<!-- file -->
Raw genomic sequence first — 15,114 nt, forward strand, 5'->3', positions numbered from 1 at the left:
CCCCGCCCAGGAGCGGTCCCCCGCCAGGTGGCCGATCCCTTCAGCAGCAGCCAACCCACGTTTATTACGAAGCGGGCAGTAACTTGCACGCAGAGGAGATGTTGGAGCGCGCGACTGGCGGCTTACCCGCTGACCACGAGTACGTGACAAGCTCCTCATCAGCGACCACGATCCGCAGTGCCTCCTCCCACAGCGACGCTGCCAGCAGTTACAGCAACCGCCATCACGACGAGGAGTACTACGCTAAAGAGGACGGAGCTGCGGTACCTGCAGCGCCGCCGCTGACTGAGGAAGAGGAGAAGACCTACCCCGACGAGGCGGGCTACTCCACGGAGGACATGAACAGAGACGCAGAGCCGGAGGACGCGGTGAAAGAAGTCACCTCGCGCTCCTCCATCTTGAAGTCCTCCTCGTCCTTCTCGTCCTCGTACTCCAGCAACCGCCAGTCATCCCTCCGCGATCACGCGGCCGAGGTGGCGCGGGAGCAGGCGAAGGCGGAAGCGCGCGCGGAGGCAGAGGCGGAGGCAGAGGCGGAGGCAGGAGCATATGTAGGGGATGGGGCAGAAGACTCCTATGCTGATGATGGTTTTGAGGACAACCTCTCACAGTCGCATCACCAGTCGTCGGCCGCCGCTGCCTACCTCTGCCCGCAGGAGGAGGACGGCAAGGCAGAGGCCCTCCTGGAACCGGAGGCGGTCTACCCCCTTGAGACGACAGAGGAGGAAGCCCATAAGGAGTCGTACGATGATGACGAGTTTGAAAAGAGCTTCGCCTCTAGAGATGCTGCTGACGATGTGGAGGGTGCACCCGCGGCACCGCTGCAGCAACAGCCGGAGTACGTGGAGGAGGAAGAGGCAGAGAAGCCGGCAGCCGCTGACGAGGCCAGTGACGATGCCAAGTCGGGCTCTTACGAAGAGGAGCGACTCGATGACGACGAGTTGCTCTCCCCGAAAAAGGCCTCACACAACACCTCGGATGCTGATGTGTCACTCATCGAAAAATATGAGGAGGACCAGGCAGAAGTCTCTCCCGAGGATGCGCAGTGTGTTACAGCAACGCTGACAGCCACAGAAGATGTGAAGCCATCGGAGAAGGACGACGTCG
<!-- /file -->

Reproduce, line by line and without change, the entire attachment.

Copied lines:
Raw genomic sequence first — 15,114 nt, forward strand, 5'->3', positions numbered from 1 at the left:
CCCCGCCCAGGAGCGGTCCCCCGCCAGGTGGCCGATCCCTTCAGCAGCAGCCAACCCACGTTTATTACGAAGCGGGCAGTAACTTGCACGCAGAGGAGATGTTGGAGCGCGCGACTGGCGGCTTACCCGCTGACCACGAGTACGTGACAAGCTCCTCATCAGCGACCACGATCCGCAGTGCCTCCTCCCACAGCGACGCTGCCAGCAGTTACAGCAACCGCCATCACGACGAGGAGTACTACGCTAAAGAGGACGGAGCTGCGGTACCTGCAGCGCCGCCGCTGACTGAGGAAGAGGAGAAGACCTACCCCGACGAGGCGGGCTACTCCACGGAGGACATGAACAGAGACGCAGAGCCGGAGGACGCGGTGAAAGAAGTCACCTCGCGCTCCTCCATCTTGAAGTCCTCCTCGTCCTTCTCGTCCTCGTACTCCAGCAACCGCCAGTCATCCCTCCGCGATCACGCGGCCGAGGTGGCGCGGGAGCAGGCGAAGGCGGAAGCGCGCGCGGAGGCAGAGGCGGAGGCAGAGGCGGAGGCAGGAGCATATGTAGGGGATGGGGCAGAAGACTCCTATGCTGATGATGGTTTTGAGGACAACCTCTCACAGTCGCATCACCAGTCGTCGGCCGCCGCTGCCTACCTCTGCCCGCAGGAGGAGGACGGCAAGGCAGAGGCCCTCCTGGAACCGGAGGCGGTCTACCCCCTTGAGACGACAGAGGAGGAAGCCCATAAGGAGTCGTACGATGATGACGAGTTTGAAAAGAGCTTCGCCTCTAGAGATGCTGCTGACGATGTGGAGGGTGCACCCGCGGCACCGCTGCAGCAACAGCCGGAGTACGTGGAGGAGGAAGAGGCAGAGAAGCCGGCAGCCGCTGACGAGGCCAGTGACGATGCCAAGTCGGGCTCTTACGAAGAGGAGCGACTCGATGACGACGAGTTGCTCTCCCCGAAAAAGGCCTCACACAACACCTCGGATGCTGATGTGTCACTCATCGAAAAATATGAGGAGGACCAGGCAGAAGTCTCTCCCGAGGATGCGCAGTGTGTTACAGCAACGCTGACAGCCACAGAAGATGTGAAGCCATCGGAGAAGGACGACGTCG